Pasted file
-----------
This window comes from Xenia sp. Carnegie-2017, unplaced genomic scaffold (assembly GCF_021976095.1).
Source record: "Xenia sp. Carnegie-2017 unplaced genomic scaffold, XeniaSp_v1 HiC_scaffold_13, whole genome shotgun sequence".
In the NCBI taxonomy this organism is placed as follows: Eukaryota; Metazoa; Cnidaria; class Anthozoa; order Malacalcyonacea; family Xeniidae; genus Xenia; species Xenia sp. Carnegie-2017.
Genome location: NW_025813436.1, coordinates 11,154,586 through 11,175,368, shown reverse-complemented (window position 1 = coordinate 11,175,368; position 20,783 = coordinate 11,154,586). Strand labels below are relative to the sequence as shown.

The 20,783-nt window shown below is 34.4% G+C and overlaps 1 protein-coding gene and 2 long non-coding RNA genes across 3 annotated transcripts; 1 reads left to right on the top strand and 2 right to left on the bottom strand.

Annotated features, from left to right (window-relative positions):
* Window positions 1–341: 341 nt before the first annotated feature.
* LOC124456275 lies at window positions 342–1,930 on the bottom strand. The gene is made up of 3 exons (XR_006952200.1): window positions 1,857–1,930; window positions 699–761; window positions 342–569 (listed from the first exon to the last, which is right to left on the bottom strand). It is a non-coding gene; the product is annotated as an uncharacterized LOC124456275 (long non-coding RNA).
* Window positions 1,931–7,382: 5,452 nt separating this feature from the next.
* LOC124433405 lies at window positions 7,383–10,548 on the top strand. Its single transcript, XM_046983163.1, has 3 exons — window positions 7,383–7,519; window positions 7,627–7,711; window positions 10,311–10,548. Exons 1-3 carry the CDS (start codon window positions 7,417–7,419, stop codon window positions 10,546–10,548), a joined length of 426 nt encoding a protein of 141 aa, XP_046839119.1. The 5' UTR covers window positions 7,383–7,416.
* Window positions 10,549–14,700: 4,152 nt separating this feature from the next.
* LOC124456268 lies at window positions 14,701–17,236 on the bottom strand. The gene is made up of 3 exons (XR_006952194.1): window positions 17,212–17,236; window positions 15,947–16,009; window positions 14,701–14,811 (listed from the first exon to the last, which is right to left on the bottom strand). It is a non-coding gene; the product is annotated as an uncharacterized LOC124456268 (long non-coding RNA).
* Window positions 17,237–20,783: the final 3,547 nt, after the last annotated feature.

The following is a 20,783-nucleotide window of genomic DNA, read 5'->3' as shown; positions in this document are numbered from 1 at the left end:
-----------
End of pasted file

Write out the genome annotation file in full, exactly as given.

This window comes from Xenia sp. Carnegie-2017, unplaced genomic scaffold (assembly GCF_021976095.1).
Source record: "Xenia sp. Carnegie-2017 unplaced genomic scaffold, XeniaSp_v1 HiC_scaffold_13, whole genome shotgun sequence".
In the NCBI taxonomy this organism is placed as follows: Eukaryota; Metazoa; Cnidaria; class Anthozoa; order Malacalcyonacea; family Xeniidae; genus Xenia; species Xenia sp. Carnegie-2017.
Genome location: NW_025813436.1, coordinates 11,154,586 through 11,175,368, shown reverse-complemented (window position 1 = coordinate 11,175,368; position 20,783 = coordinate 11,154,586). Strand labels below are relative to the sequence as shown.

The 20,783-nt window shown below is 34.4% G+C and overlaps 1 protein-coding gene and 2 long non-coding RNA genes across 3 annotated transcripts; 1 reads left to right on the top strand and 2 right to left on the bottom strand.

Annotated features, from left to right (window-relative positions):
* Window positions 1–341: 341 nt before the first annotated feature.
* LOC124456275 lies at window positions 342–1,930 on the bottom strand. The gene is made up of 3 exons (XR_006952200.1): window positions 1,857–1,930; window positions 699–761; window positions 342–569 (listed from the first exon to the last, which is right to left on the bottom strand). It is a non-coding gene; the product is annotated as an uncharacterized LOC124456275 (long non-coding RNA).
* Window positions 1,931–7,382: 5,452 nt separating this feature from the next.
* LOC124433405 lies at window positions 7,383–10,548 on the top strand. Its single transcript, XM_046983163.1, has 3 exons — window positions 7,383–7,519; window positions 7,627–7,711; window positions 10,311–10,548. Exons 1-3 carry the CDS (start codon window positions 7,417–7,419, stop codon window positions 10,546–10,548), a joined length of 426 nt encoding a protein of 141 aa, XP_046839119.1. The 5' UTR covers window positions 7,383–7,416.
* Window positions 10,549–14,700: 4,152 nt separating this feature from the next.
* LOC124456268 lies at window positions 14,701–17,236 on the bottom strand. The gene is made up of 3 exons (XR_006952194.1): window positions 17,212–17,236; window positions 15,947–16,009; window positions 14,701–14,811 (listed from the first exon to the last, which is right to left on the bottom strand). It is a non-coding gene; the product is annotated as an uncharacterized LOC124456268 (long non-coding RNA).
* Window positions 17,237–20,783: the final 3,547 nt, after the last annotated feature.

The following is a 20,783-nucleotide window of genomic DNA, read 5'->3' as shown; positions in this document are numbered from 1 at the left end: